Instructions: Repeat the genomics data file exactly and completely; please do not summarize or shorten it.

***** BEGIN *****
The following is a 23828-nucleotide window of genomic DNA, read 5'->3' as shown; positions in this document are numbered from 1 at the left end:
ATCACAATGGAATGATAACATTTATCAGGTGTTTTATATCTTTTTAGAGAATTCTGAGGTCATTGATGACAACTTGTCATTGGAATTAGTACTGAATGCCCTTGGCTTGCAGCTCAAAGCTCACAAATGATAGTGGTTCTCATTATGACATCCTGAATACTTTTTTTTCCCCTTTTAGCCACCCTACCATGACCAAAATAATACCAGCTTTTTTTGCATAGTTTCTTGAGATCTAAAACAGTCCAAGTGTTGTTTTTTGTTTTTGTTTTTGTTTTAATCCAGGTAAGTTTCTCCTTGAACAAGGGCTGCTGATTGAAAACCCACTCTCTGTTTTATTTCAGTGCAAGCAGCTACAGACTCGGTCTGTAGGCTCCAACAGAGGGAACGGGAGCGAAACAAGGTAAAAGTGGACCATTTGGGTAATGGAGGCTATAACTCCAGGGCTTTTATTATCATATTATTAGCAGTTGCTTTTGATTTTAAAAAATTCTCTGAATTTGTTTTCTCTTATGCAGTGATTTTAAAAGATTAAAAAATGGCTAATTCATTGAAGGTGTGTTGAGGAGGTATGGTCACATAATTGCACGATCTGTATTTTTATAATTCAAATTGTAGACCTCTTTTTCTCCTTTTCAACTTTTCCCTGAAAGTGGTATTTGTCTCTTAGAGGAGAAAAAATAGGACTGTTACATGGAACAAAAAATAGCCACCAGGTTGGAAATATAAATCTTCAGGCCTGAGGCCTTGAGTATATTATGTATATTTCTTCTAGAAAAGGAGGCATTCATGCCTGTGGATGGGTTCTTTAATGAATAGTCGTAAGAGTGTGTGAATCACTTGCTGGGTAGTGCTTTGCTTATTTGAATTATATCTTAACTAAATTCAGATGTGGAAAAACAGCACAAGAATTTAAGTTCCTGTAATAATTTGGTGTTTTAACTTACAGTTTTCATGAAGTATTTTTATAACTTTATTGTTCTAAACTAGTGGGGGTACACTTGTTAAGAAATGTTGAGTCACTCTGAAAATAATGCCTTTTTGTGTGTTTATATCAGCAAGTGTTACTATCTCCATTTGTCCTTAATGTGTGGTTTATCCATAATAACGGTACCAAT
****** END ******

The following is a 23828-nucleotide window of genomic DNA, read 5'->3' as shown; positions in this document are numbered from 1 at the left end:
ATCACAATGGAATGATAACATTTATCAGGTGTTTTATATCTTTTTAGAGAATTCTGAGGTCATTGATGACAACTTGTCATTGGAATTAGTACTGAATGCCCTTGGCTTGCAGCTCAAAGCTCACAAATGATAGTGGTTCTCATTATGACATCCTGAATACTTTTTTTTCCCCTTTTAGCCACCCTACCATGACCAAAATAATACCAGCTTTTTTTGCATAGTTTCTTGAGATCTAAAACAGTCCAAGTGTTGTTTTTTGTTTTTGTTTTTGTTTTAATCCAGGTAAGTTTCTCCTTGAACAAGGGCTGCTGATTGAAAACCCACTCTCTGTTTTATTTCAGTGCAAGCAGCTACAGACTCGGTCTGTAGGCTCCAACAGAGGGAACGGGAGCGAAACAAGGTAAAAGTGGACCATTTGGGTAATGGAGGCTATAACTCCAGGGCTTTTATTATCATATTATTAGCAGTTGCTTTTGATTTTAAAAAATTCTCTGAATTTGTTTTCTCTTATGCAGTGATTTTAAAAGATTAAAAAATGGCTAATTCATTGAAGGTGTGTTGAGGAGGTATGGTCACATAATTGCACGATCTGTATTTTTATAATTCAAATTGTAGACCTCTTTTTCTCCTTTTCAACTTTTCCCTGAAAGTGGTATTTGTCTCTTAGAGGAGAAAAAATAGGACTGTTACATGGAACAAAAAATAGCCACCAGGTTGGAAATATAAATCTTCAGGCCTGAGGCCTTGAGTATATTATGTATATTTCTTCTAGAAAAGGAGGCATTCATGCCTGTGGATGGGTTCTTTAATGAATAGTCGTAAGAGTGTGTGAATCACTTGCTGGGTAGTGCTTTGCTTATTTGAATTATATCTTAACTAAATTCAGATGTGGAAAAACAGCACAAGAATTTAAGTTCCTGTAATAATTTGGTGTTTTAACTTACAGTTTTCATGAAGTATTTTTATAACTTTATTGTTCTAAACTAGTGGGGGTACACTTGTTAAGAAATGTTGAGTCACTCTGAAAATAATGCCTTTTTGTGTGTTTATATCAGCAAGTGTTACTATCTCCATTTGTCCTTAATGTGTGGTTTATCCATAATAACGGTACCAAT